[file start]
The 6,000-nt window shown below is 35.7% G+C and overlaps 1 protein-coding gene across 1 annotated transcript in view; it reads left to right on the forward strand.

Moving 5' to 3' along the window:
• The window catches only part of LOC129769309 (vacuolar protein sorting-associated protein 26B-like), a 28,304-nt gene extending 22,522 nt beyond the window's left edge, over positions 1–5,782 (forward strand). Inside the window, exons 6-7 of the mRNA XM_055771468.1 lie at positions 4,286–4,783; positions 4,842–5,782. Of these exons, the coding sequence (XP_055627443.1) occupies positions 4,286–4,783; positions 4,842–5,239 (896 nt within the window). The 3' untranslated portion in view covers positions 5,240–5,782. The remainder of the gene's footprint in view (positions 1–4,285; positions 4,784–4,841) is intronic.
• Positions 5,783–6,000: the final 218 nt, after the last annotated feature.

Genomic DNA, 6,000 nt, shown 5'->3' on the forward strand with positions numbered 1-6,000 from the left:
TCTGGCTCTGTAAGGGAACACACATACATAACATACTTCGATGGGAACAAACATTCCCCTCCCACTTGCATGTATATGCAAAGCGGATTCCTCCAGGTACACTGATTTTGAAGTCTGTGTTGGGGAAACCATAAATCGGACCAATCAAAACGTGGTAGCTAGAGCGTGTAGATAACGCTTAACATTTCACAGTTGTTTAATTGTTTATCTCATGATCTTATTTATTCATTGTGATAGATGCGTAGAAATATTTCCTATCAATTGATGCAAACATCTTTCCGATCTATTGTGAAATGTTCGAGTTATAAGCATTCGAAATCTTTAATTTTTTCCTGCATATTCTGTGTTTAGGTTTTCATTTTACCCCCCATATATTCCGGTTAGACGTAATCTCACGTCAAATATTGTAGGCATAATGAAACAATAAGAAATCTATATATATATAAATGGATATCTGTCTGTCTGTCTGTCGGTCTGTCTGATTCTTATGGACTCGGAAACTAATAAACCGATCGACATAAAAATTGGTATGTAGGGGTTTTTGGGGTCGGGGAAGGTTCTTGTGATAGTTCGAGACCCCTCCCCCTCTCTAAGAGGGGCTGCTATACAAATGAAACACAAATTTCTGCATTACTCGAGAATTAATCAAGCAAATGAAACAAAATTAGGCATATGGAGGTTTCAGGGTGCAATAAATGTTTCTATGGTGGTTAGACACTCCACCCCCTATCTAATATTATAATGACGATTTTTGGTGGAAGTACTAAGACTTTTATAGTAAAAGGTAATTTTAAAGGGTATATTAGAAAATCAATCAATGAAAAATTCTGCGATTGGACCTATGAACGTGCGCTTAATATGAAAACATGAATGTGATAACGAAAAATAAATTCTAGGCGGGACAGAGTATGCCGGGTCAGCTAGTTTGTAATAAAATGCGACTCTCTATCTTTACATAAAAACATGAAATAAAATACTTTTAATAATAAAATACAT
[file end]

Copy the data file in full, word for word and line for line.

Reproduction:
The 6,000-nt window shown below is 35.7% G+C and overlaps 1 protein-coding gene across 1 annotated transcript in view; it reads left to right on the forward strand.

Moving 5' to 3' along the window:
• The window catches only part of LOC129769309 (vacuolar protein sorting-associated protein 26B-like), a 28,304-nt gene extending 22,522 nt beyond the window's left edge, over positions 1–5,782 (forward strand). Inside the window, exons 6-7 of the mRNA XM_055771468.1 lie at positions 4,286–4,783; positions 4,842–5,782. Of these exons, the coding sequence (XP_055627443.1) occupies positions 4,286–4,783; positions 4,842–5,239 (896 nt within the window). The 3' untranslated portion in view covers positions 5,240–5,782. The remainder of the gene's footprint in view (positions 1–4,285; positions 4,784–4,841) is intronic.
• Positions 5,783–6,000: the final 218 nt, after the last annotated feature.

Genomic DNA, 6,000 nt, shown 5'->3' on the forward strand with positions numbered 1-6,000 from the left:
TCTGGCTCTGTAAGGGAACACACATACATAACATACTTCGATGGGAACAAACATTCCCCTCCCACTTGCATGTATATGCAAAGCGGATTCCTCCAGGTACACTGATTTTGAAGTCTGTGTTGGGGAAACCATAAATCGGACCAATCAAAACGTGGTAGCTAGAGCGTGTAGATAACGCTTAACATTTCACAGTTGTTTAATTGTTTATCTCATGATCTTATTTATTCATTGTGATAGATGCGTAGAAATATTTCCTATCAATTGATGCAAACATCTTTCCGATCTATTGTGAAATGTTCGAGTTATAAGCATTCGAAATCTTTAATTTTTTCCTGCATATTCTGTGTTTAGGTTTTCATTTTACCCCCCATATATTCCGGTTAGACGTAATCTCACGTCAAATATTGTAGGCATAATGAAACAATAAGAAATCTATATATATATAAATGGATATCTGTCTGTCTGTCTGTCGGTCTGTCTGATTCTTATGGACTCGGAAACTAATAAACCGATCGACATAAAAATTGGTATGTAGGGGTTTTTGGGGTCGGGGAAGGTTCTTGTGATAGTTCGAGACCCCTCCCCCTCTCTAAGAGGGGCTGCTATACAAATGAAACACAAATTTCTGCATTACTCGAGAATTAATCAAGCAAATGAAACAAAATTAGGCATATGGAGGTTTCAGGGTGCAATAAATGTTTCTATGGTGGTTAGACACTCCACCCCCTATCTAATATTATAATGACGATTTTTGGTGGAAGTACTAAGACTTTTATAGTAAAAGGTAATTTTAAAGGGTATATTAGAAAATCAATCAATGAAAAATTCTGCGATTGGACCTATGAACGTGCGCTTAATATGAAAACATGAATGTGATAACGAAAAATAAATTCTAGGCGGGACAGAGTATGCCGGGTCAGCTAGTTTGTAATAAAATGCGACTCTCTATCTTTACATAAAAACATGAAATAAAATACTTTTAATAATAAAATACAT